Baseball fans and collectors are bidding on baseball history: a blood-stained sock worn by Curt Schilling in the 2004 World Series. The sock had been on loan to the National Baseball Hall of Fame, but Schilling was forced to put it up for auction after his video game company went bankrupt.
Frustration over a change in federal copyright policy making it illegal to unlock a new cellphone has resulted in more than 100,000 signatures on a petition at the White House's website, meaning the executive branch must now respond to the call to overturn the policy.
The Supreme Court hears arguments Wednesday in a case challenging a Voting Rights Act provision that requires some states to receive federal approval for elections rule changes. Shelby County says the system is outdated, but some black officials argue it's still necessary to ensure diverse voices in government.
Florida's expansion of Medicaid will provide health insurance coverage to more than a million people. Florida will also become the seventh state headed by a Republican to agree to take the federal offer to provide Medicaid to all state residents with incomes up to about $15,000 a year.
Palestinian Emad Burnat got a video camera to document his son's childhood. But he has spent the past several years filming the conflict between Palestinian residents of his village and Israelis who are building a separation barrier. His work is now up for an Oscar.
Tomatoes grown on organic farms contained significantly higher levels of vitamin C, sugar and lycopene than their conventionally grown counterparts, a study finds. Turns out, organic farming techniques "stress out" the plants in ways that make them more nutrient dense.
Republicans delayed a vote on President Obama's defense nominee, saying they wanted more answers about the attack in Benghazi, Libya, last year. In recent months, Benghazi has become a sort of catchword. To Republicans, it symbolizes everything bad about the Obama administration.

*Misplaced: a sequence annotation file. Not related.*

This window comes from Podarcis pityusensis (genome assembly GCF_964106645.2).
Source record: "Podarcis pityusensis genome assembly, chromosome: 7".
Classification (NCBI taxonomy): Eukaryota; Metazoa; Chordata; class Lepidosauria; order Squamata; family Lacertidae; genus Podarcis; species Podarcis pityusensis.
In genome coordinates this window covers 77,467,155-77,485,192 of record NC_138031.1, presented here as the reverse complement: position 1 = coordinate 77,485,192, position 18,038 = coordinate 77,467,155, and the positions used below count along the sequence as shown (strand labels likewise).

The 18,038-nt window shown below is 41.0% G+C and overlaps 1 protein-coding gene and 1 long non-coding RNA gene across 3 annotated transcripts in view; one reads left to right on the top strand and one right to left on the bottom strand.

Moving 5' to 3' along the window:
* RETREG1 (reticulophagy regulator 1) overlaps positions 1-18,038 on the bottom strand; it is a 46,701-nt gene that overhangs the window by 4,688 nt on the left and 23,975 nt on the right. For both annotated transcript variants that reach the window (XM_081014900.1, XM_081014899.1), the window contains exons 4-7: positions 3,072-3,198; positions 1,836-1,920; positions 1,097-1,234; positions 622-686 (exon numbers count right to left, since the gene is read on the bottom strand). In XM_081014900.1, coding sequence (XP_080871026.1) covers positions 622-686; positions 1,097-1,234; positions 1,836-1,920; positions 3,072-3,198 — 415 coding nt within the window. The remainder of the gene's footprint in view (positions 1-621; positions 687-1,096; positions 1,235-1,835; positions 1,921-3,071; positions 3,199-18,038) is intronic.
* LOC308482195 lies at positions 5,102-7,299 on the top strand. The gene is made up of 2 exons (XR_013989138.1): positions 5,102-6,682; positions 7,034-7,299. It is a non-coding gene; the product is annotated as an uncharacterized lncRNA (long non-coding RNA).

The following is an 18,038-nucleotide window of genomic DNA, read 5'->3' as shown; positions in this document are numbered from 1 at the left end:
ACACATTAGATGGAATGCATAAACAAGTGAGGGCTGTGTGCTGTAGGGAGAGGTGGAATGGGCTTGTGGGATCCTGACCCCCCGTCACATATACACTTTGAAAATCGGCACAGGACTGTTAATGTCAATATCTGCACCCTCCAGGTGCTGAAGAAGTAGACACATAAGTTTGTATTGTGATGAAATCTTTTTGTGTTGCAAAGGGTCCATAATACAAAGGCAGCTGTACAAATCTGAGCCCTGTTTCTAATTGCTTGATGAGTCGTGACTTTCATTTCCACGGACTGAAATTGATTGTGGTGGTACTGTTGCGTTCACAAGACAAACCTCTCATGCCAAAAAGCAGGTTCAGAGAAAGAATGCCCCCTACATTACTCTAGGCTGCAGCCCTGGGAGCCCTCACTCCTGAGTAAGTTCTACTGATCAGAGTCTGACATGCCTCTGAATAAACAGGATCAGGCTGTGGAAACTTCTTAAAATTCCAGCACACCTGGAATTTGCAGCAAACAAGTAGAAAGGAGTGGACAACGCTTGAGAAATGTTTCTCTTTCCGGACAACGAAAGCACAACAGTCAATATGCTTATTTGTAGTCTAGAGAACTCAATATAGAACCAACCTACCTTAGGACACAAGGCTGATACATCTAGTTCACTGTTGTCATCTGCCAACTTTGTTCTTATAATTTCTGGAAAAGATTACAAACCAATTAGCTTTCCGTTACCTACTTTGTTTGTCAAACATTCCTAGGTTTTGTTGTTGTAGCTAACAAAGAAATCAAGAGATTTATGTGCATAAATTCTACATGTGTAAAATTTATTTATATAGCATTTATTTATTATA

Going public is typically considered an achievement. But reverting to private ownership — as computer giant Dell plans to do — can have benefits, too, like enabling managers to focus on long-term strategies or conduct shake-ups in private. Still, withdrawing from the stock market also carries some risks.
Essential benefit requirements apply mainly to individual and small group plans. The federal requirements also affect benefits provided to people newly eligible for Medicaid coverage. Now, for instance, we know that insurers won't be allowed to can't charge consumers a copay for a screening colonoscopy, even if a polyp is removed.
The speech at next month's Conservative Political Action Conference will be the first extended public remarks from the former Republican presidential nominee since losing the November election. It was at this event last year that Romney famously declared he had been a "severely conservative" governor.
The brash, young champion Brad Keselowski will begin defending his racing title this month. Candid and funny, he has a knack for connecting with both blue-collar fans and savvy, young Twitter users. And some of the sport's executives say he's the key to NASCAR's future.
Georgia inmate Warren Lee Hill has received a stay of execution. State doctors who initially said Hill, who has an IQ of 70, did not meet the qualifications for "mental retardation" have changed their minds. Only Georgia requires a defendant to prove mental impairment beyond a reasonable doubt.